Lib­er­als’ fear and loathing of pri­vate Medi­care plans

The Washington Times Daily - - POLITICS - Robert E. Mof­fit, PhD, is a se­nior fel­low in the Her­itage Foun­da­tion’s Cen­ter for Health Pol­icy Stud­ies.

Pres­i­dent-elect Don­ald Trump has picked Rep. Tom Price, Georgia Repub­li­can, to be the next sec­re­tary of Health and Hu­man Ser­vices (HHS), and in­com­ing Se­nate Mi­nor­ity Leader Charles E. Schumer, New York Demo­crat, doesn’t like it one bit. To hear Mr. Schumer tell it, Mr. Price will wage a “war on se­niors,” try­ing to “pri­va­tize” Medi­care and thereby putting “se­niors’ health care at risk.”

Ac­tu­ally, Mr. Price fa­vors ex­panded choice and com­pe­ti­tion in the Medi­care pro­gram — as rec­om­mended by House Speaker Paul D. Ryan, The Her­itage Foun­da­tion and many oth­ers. He would al­low pri­vate health plans, in­clud­ing em­ployer plans, to com­pete on a level play­ing field with tra­di­tional Medi­care as well as each other.

And that makes Mr. Schumer’s rhetoric weird.

Most Amer­i­cans like their pri­vate health plans, par­tic­u­larly their em­ployer plans, and want to keep them if they can. More­over, Medi­care is al­ready a rich mix­ture of pub­lic health care fi­nanc­ing and pri­vate health care de­liv­ery.

Un­like the Veter­ans Ad­min­is­tra­tion, which lit­er­ally owns hos­pi­tals and pays gov­ern­ment salaries to its doc­tors, Medi­care’s de­liv­ery sys­tem is al­most en­tirely pri­vate, in­clud­ing nearly 5,000 Medi­care-cer­ti­fied hos­pi­tals, over 15,000 skilled nurs­ing fa­cil­i­ties and al­most 700,000 physi­cians, as well as most other med­i­cal pro­fes­sion­als. Most are re­im­bursed by “tra­di­tional Medi­care.”

How­ever, a large and grow­ing part of the Medi­care pro­gram is a sys­tem of com­pet­ing pri­vate health plans called Medi­care Ad­van­tage (or, some­times, “Com­pet­i­tive Medi­care”). These are pri­vate, de­fined-con­tri­bu­tion health plans, but Medi­care Ad­van­tage is still a pub­lic pro­gram, mostly fi­nanced by pub­lic dol­lars and gov­erned by fed­eral rules and reg­u­la­tions.

Na­tion­wide, these plans serve nearly onethird (31 per­cent) of the to­tal Medi­care pop­u­la­tion. In Mr. Schumer’s home state, they are even more pop­u­lar, serv­ing 37 per­cent.

In Medi­care Ad­van­tage, the gov­ern­ment gives health plans a per capita pay­ment for their en­rollees based on the plans’ com­pet­ing bids to pro­vide Medi­care ben­e­fits. To­day, those bids av­er­age only 94 per­cent of tra­di­tional Medi­care’s costs. That means they are eco­nom­i­cally more ef­fi­cient at de­liv­er­ing Medi­care’s tra­di­tional ben­e­fits than tra­di­tional Medi­care it­self.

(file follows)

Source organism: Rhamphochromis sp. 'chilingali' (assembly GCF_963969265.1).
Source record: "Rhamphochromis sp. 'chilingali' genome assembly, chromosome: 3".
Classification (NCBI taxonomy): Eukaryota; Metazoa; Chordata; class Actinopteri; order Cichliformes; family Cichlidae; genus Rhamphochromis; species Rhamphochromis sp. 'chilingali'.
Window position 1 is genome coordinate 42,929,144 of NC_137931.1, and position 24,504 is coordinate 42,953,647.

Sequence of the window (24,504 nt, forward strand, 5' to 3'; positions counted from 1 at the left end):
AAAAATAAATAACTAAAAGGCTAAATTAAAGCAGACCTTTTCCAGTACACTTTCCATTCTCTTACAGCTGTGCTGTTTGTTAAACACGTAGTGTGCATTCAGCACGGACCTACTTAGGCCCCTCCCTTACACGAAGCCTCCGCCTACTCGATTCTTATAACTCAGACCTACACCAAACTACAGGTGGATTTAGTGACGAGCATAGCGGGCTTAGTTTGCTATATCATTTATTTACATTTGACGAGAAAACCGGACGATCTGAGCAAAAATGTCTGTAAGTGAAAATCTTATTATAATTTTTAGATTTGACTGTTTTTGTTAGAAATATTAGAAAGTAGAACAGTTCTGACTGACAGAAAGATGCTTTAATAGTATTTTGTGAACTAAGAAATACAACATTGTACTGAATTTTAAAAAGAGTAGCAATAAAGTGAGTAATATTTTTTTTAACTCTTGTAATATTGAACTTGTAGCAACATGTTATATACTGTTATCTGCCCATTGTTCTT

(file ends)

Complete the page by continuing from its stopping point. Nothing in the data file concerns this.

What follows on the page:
And plans that bid be­low the ad­min­is­tra­tively de­ter­mined bench­mark re­ceive “bonus” funds that can be used to lower pre­mi­ums, pro­vide richer ben­e­fits, or both. Ac­cord­ing to The Kaiser Fam­ily Foun­da­tion, the av­er­age monthly Medi­care Ad­van­tage (MA) premium is now $37, and 81 per­cent of Medi­care en­rollees have ac­cess to at least one MA plan that in­cludes drug cov­er­age where they pay noth­ing beyond their reg­u­lar Part B premium pay­ment.

Lib­er­als fran­ti­cally try­ing to stop Medi­care “pri­va­ti­za­tion” have a prob­lem. Medi­care par­tic­i­pants like it; that’s why Medi­care Ad­van­tage en­roll­ment is surg­ing. The Kaiser Fam­ily Foun­da­tion es­ti­mates that, by 2026, 41 per­cent of all Medi­care en­rollees will choose Medi­care Ad­van­tage.

The left’s peren­nial cam­paign against “pri­va­ti­za­tion” as­sumes that gov­ern­ment­man­aged health care fi­nanc­ing and de­liv­ery is some­how safer, su­pe­rior and more se­cure. So why is the Veter­ans Ad­min­is­tra­tion such a dis­as­ter? Its poor man­age­ment and cold­hearted in­dif­fer­ence to pa­tients have dam­aged veter­ans’ health and, ac­cord­ing to CNN, cost thou­sands of lives.

Se­niors do have good rea­son to worry about their health care, though. And it’s be­cause of Oba­macare. To help fund Oba­macare, the Af­ford­able Care Act au­tho­rizes cut­ting hun­dreds of bil­lions of dol­lars in Medi­care pay­ments. This year’s re­port from the Medi­care Trustees warns: “By 2040, sim­u­la­tions sug­gest that ap­prox­i­mately half of hos­pi­tals, 70 per­cent of skilled nurs­ing fa­cil­i­ties and 90 per­cent of home health agen­cies would have neg­a­tive to­tal fa­cil­ity mar­gins, rais­ing the pos­si­bil­ity of ac­cess and qual­ity of care is­sues for Medi­care ben­e­fi­cia­ries.”

Con­gres­sional lib­er­als are not help­ing. They’re sim­ply in­dulging in an­other round of “Medis­care” — a trans­par­ently cyn­i­cal po­lit­i­cal strat­egy to frighten the liv­ing day­lights out of vul­ner­a­ble older Amer­i­cans to prop up and fur­ther en­trench the fed­eral bu­reau­cracy’s con­trol of their health care.

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